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The theme for this week was portrait, and was one I wasn't looking forward to. I generally don't do photos of people, so I had prepared to take a shot in portrait orientation. Turns out I was able to get both a portrait and in portrait orientation. This is a Yurok (Native American) princess and contestant in the 50th Annual Yurok Salmon Festival's Noo-rey-o-won-ee (beautiful girl inside and out) contest. She was unsure oh who to look at as there were more than a couple cameras pointed her way.

My GeekTools Sunset Desktop

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Over at one of my favorite sites, Lifehacker, they often times highlight custom desktops made by users. These desktops are primarily Windows desktops as there are more customization tools available to them, but occasionally they show a Mac desktop. So I thought I'd give it a shot using Geektool (free from the App Store), yesterday's photo, and some time and patience figuring out Geektool. Geektool is not the easiest to use application for the Mac, and their documentation is virtually non-existant. But to their credit that say as much in the description of the app. The idea is simple. You drag windows around on your desktop to where you want a piece of code, an image, or a file to reside. So first I had to decide what pieces of information I wanted to display. Date and time were a given. Weather was also a given. And since I'm rarely using my computer without iTunes playing a script to show what was playing on iTunes.

The date and time were easily accomplished using Unix co…

Candidate For Best Shot of 2012

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Taken from the end of last week's shot, this shot is an unexpected favorite. I took a lot of sunset shots, primarily with the goal to make an HDR shot. So when I got the photos back into Aperture I immediately went to work on finding what set of shots worked out. I was disappointed that I got a couple keepers, but not as many as I originally thought I'd like. But I was really disappointed in one set that looked promising but just wasn't turning out how I wanted. So then I went to work on it without HDRing it. Turns out that was the way to go. I got rid of the noise in the shadows, bumped the saturation and definition up a bit, and voilĂ . Easily one of my favorite shots of 2012.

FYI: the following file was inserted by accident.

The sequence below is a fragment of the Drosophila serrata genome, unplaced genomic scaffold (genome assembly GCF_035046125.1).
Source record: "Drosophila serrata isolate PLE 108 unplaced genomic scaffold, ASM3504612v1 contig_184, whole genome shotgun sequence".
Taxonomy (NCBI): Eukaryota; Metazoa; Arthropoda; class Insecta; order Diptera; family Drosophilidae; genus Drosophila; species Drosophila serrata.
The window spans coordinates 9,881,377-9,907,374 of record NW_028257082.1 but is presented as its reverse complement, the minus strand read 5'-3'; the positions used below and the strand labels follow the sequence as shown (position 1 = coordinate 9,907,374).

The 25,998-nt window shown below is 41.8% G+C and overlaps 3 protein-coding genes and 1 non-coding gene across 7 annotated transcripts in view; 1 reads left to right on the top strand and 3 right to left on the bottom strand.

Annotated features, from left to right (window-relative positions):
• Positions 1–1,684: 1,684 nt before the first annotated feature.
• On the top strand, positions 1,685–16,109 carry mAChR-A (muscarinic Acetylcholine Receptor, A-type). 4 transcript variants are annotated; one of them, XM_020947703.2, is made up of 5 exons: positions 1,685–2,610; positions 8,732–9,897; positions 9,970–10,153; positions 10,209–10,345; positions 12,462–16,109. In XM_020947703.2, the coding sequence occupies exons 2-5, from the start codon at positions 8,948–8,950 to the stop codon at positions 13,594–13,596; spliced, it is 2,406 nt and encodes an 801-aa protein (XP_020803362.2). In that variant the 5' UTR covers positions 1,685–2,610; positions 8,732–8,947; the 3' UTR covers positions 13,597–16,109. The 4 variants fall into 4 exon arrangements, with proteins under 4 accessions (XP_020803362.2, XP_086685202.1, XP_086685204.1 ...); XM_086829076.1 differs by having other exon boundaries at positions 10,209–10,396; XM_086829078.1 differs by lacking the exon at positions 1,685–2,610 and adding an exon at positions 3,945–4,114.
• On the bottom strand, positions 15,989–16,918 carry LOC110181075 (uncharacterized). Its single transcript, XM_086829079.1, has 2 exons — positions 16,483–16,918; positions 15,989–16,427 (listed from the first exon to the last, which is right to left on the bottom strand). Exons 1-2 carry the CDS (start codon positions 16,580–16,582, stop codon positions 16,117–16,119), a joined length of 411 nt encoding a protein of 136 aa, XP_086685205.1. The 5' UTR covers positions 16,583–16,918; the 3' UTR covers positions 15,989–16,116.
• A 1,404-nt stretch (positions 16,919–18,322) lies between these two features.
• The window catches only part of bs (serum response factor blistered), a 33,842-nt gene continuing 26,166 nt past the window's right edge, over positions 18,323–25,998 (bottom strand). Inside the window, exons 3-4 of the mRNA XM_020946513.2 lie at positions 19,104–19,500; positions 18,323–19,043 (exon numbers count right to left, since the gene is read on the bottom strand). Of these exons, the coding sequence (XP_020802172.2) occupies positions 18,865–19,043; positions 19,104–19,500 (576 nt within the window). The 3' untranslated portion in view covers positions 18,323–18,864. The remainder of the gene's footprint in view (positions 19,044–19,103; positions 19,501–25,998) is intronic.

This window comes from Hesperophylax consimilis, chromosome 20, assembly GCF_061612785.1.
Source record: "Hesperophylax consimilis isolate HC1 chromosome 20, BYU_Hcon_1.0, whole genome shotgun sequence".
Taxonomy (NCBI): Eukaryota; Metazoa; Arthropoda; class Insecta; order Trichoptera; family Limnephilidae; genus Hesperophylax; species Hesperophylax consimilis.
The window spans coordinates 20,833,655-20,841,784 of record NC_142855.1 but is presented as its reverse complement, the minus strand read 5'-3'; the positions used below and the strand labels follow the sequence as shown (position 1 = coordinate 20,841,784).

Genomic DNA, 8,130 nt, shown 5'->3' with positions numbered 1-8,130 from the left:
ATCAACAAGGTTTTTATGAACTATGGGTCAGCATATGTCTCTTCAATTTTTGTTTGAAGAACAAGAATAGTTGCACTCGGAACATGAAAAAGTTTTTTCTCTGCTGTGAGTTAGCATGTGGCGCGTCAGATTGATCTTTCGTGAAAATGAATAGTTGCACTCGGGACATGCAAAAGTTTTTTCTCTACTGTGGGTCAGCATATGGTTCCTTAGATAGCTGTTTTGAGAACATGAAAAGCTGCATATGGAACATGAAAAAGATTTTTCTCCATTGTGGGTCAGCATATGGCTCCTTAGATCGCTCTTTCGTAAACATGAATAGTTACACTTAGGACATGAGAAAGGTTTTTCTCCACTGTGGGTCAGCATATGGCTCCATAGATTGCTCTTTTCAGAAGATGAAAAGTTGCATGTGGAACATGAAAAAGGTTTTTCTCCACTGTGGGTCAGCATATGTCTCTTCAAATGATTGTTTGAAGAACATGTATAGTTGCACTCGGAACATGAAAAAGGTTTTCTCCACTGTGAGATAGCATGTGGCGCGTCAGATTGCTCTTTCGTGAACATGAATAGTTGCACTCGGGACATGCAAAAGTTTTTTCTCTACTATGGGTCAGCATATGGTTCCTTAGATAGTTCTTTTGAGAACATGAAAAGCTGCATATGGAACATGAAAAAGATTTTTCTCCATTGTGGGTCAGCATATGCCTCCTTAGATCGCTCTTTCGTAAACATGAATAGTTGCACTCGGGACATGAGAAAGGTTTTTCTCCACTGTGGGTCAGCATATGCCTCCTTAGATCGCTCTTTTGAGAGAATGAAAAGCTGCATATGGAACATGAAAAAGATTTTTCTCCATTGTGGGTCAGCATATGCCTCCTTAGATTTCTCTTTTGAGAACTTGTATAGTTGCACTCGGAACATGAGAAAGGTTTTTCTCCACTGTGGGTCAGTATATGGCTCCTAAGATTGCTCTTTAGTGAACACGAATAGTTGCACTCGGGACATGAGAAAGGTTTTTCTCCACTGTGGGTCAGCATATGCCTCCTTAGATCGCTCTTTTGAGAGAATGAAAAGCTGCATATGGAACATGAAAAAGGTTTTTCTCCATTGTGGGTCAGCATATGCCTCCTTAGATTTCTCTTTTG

Week 33 GPlus Project 52

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This week the theme was texture. This might be a little texture overboard between the rough washed up log, the smooth piece of driftwood, and the grainy feel of the sand. It's been awhile since I've said this, but I LOVE NIK's SilverEfex Pro 2.


You can view this, and the rest of my Project 52 photos here.

No Beach Access

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Golden hour. The hour before sunset where everything is cast in a very pleasing golden tone. Trails that seem to lead off a cliff into the ocean. A good combination for a photo. I love how you can just see the trail sneaking through the picture leading to what looks like the edge of a cliff and into the Pacific. There's actually a nice little observation area at the end of the trail where I got some great sunset shots. This shot is a 5 shot HDR that I ended up cropping out the right hand side. The sun was too bright. And true to the sign, there is no beach access, though there is another trail for that.


Week 32 GPlus Project 52

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I've been a little lax lately on posting my Google Plus 52 project here on the blog. The photos haven't been all that inspiring, but I suppose that's not the point of this project. So, I'll try to catch up in this post.

The Path

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With the addition of the infrared filter I now try to see potential photos in infrared, black and white, and how they'd work out as an HDR shot. It can get hard to do. This shot started off as an HDR but there really wasn't much in the way of color to make it really pop. I didn't bring a tripod and couldn't find a good way to stabilize the camera long enough for a good IR shot. So I took the 5 shot exposure HDR file and thought I'd see how it looked in black and white. I really like how the grass turned out.